By Rachael TolliverApril 25, 2007
WASHINGTON (Army News Service, April 25, 2007) - During the Army's transformation, civilians have been asked to perform increasingly more tasks previously done by military personnel. To do a good job and perform well, they need the training and education formerly reserved for Soldiers.
In February 2003, the Army Chief of Staff's Army Training and Leader Development Panel identified civilian training as a high priority, and recommended implementing a centralized Army education system.
The Civilian Education System was the result of that recommendation and will slowly replace existing programs, according to Jennifer Brennan, marketing specialist and public affairs officer at the Army Management Staff College at Fort Belvoir Va. She describes CES as a progressive and sequential civilian-leader development program.
"It provides enhanced leader development and education opportunities for Army civilians throughout their careers," she explained. "As of right now, attending CES courses is not a mandatory requirement, but the proposal is being addressed by G-3.
"We are in a changing time in the Army and we need to grow our leaders. Our civilians need to be better equipped and educated so they can be ready to meet the needs of the Army. It's a testament to our dedication to warfighters and their Families."
Pam Hicks, who works at Fort Eustis, Va., recently graduated from the CES Intermediate Course, and said she would recommend the course because of the understanding and perspective it gave her about her organization's mission and its relevance to the entire Army.
"Most of the concepts and ideas were not new to me, although (they were all) reinforced in positive ways during the course," Ms. Hicks said.
Because she has been in government service for less than three years, Ms. Hicks said she gained from "the laboratory approach" to building commitment as an Army civilian leader in service to Soldiers and the nation.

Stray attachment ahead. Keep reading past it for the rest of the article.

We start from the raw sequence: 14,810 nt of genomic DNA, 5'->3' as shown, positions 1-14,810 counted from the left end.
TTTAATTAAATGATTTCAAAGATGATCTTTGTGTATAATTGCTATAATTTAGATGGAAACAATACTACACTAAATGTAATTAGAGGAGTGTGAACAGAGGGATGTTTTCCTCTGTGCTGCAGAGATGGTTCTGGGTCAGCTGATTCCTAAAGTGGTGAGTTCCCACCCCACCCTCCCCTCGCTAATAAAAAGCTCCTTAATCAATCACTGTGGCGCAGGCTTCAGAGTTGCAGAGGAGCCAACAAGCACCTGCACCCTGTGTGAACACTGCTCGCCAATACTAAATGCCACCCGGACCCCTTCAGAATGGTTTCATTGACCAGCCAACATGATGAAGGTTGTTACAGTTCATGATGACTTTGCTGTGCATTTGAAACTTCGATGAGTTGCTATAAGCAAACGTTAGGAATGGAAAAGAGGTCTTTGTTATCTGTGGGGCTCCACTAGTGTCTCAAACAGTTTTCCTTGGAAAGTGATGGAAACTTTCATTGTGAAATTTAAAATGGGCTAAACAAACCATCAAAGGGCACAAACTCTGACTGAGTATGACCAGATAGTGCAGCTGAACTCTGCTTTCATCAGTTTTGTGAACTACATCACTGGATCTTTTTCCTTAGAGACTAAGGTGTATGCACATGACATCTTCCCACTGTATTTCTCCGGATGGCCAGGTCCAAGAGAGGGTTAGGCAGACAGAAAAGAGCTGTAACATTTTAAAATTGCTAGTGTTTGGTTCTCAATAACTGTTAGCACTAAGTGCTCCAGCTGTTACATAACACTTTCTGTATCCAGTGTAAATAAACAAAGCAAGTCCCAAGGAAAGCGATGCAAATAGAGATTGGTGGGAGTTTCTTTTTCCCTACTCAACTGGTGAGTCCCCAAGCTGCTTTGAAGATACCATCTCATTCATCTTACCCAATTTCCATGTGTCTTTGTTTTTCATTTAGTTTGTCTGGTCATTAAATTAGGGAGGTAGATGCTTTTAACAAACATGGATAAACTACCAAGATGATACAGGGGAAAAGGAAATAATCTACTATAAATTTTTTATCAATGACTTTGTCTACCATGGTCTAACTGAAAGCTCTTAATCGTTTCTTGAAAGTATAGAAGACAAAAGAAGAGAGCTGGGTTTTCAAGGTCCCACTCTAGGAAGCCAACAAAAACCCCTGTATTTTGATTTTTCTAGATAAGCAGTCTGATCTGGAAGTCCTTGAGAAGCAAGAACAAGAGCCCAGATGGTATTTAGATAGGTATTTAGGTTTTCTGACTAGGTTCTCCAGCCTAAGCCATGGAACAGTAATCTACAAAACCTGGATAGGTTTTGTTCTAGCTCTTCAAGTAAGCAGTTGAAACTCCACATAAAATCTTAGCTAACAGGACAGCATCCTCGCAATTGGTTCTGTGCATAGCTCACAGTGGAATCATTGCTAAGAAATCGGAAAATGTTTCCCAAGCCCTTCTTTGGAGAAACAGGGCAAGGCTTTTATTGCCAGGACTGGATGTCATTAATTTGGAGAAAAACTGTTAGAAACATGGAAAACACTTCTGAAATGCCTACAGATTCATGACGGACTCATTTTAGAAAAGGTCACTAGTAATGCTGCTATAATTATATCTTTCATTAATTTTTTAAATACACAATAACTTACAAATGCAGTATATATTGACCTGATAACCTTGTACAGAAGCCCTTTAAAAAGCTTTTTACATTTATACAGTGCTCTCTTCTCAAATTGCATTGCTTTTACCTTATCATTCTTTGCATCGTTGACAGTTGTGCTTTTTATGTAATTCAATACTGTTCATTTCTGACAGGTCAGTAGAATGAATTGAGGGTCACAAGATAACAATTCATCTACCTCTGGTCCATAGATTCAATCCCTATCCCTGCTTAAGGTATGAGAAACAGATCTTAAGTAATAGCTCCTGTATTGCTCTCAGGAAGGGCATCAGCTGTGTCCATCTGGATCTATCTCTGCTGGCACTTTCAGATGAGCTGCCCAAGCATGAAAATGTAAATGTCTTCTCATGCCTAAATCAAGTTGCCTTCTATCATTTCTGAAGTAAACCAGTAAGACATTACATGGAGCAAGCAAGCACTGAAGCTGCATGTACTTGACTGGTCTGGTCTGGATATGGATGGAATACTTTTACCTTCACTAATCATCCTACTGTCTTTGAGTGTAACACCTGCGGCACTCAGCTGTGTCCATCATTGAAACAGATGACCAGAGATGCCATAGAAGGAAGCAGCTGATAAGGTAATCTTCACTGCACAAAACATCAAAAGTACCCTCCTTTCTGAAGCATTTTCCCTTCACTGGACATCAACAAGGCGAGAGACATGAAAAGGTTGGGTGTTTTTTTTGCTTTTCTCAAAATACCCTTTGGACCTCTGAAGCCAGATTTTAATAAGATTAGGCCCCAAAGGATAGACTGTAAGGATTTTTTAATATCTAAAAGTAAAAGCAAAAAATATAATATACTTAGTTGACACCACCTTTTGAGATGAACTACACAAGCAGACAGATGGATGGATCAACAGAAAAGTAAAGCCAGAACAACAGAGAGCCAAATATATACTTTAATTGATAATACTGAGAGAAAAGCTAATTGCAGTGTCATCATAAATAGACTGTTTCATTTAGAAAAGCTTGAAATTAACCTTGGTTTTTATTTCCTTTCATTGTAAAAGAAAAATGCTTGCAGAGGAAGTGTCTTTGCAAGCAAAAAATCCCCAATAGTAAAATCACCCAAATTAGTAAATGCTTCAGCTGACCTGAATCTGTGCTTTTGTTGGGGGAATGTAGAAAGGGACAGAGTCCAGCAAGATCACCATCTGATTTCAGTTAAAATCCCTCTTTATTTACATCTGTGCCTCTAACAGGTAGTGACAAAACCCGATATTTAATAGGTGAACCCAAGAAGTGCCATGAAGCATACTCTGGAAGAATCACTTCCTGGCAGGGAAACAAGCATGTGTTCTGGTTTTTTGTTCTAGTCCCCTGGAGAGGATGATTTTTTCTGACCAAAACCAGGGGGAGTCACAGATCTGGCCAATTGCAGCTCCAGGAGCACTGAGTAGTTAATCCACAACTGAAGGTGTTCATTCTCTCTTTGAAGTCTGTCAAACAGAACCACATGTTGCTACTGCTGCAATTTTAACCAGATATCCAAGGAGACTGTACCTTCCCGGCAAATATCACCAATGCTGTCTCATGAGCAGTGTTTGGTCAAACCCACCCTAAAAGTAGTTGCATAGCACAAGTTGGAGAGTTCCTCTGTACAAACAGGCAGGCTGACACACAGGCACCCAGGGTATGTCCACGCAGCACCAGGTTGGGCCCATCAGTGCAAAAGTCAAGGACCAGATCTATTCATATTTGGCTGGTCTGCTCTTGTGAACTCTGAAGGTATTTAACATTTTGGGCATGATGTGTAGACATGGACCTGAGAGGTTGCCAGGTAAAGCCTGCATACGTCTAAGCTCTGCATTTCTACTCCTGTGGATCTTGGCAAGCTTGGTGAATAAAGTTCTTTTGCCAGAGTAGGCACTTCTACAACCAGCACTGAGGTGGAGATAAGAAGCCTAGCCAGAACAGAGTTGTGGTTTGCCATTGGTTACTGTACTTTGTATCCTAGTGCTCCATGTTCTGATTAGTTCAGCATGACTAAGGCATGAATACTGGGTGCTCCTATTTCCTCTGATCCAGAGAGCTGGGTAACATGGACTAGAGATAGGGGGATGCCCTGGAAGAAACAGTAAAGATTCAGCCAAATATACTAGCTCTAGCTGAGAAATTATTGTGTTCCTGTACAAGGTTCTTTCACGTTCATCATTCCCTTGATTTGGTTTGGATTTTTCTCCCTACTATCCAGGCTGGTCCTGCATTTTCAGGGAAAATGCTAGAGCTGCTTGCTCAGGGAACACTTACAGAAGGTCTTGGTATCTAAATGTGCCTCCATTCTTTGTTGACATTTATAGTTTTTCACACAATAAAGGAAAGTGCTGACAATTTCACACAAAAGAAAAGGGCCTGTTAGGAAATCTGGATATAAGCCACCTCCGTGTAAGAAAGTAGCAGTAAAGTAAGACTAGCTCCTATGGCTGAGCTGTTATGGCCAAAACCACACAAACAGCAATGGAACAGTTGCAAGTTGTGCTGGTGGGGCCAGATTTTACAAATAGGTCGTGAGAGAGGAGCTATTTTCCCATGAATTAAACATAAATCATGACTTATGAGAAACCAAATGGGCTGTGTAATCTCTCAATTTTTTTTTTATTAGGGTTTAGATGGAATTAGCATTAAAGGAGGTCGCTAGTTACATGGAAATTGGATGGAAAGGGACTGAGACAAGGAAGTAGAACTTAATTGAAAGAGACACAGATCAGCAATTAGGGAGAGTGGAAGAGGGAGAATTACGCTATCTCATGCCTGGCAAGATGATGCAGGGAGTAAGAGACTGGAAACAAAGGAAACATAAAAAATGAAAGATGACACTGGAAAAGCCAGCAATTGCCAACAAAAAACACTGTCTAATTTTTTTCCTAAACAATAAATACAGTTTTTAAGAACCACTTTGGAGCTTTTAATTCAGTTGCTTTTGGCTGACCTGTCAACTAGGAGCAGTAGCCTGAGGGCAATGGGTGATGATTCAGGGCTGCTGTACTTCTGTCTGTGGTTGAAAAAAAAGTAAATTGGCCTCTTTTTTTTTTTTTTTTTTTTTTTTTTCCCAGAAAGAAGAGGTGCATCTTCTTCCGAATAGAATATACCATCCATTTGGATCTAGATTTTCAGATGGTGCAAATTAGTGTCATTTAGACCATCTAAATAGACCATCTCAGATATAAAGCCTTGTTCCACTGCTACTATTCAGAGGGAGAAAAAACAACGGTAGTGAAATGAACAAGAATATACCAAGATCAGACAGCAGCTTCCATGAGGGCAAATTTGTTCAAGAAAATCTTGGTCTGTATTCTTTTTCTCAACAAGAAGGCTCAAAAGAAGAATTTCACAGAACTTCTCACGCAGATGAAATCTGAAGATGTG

"We all stood and took the Federal Employee Oath of Office on the first day," she explained. "We compared our personal leadership values to Army values, and we read extensively from doctrine such as FM 1, 'The Army,' and FM 6-22 'Army Leadership.'"
Pamela Raymer, Ed.D, dean of academics at AMSC, said she has noticed over the last three to five years that military hiring officials are looking for more leadership training on applicants' resumes. The CES could eventually fulfill continuing education requirements for which some employees must earn as a part of their professional development, she said.
Col. Garland Williams, AMSC commandant, said the CES will also level the playing field for civilians who apply for higher level jobs.
"One of the problems of the civilian corps is that guys like me - a colonel with almost 26 years in service - I can retire tomorrow and get a pretty good GS-14 job, almost solely based on my education," he said. "What CES does is level that playing field so when there is competition for the same position, the person who comes through the civilian corps, without any prior military experience, is just as competitive as the military officer."
All new Army interns, team leaders, supervisors and managers employed after Sept. 30 are required to attend the CES Foundation course, according to Ms. Brennan. This course teaches students Army values and customs, something that might be a new subject for people who have never been in the military, she said.
Other courses in the CES are under consideration as mandatory classes for employees, but there are questions about how that would happen.
"Right now ... that is one of the things that G-1 and G-3 are trying to figure out ... the mandatory pieces of it," Williams said. "What we have been trying to figure out is, do you need to have the course to be promoted, or once you are promoted how long do you have before you need to take the course."
Because courses are centrally funded, lack of unit funds shouldn't keep qualified candidates from attending, according to Col. Williams and Ms. Brennan.
"We are not eating up mission dollars to bring people to school. The only thing the command has to do is identify the right people that need to come - and they should not be the most expendable, but be the right person," said Col. Williams.
Information about the CES is available at www.amsc.belvoir.army.mil/ces.
(Rachael Tolliver is editor of the Fort Knox "Turret.")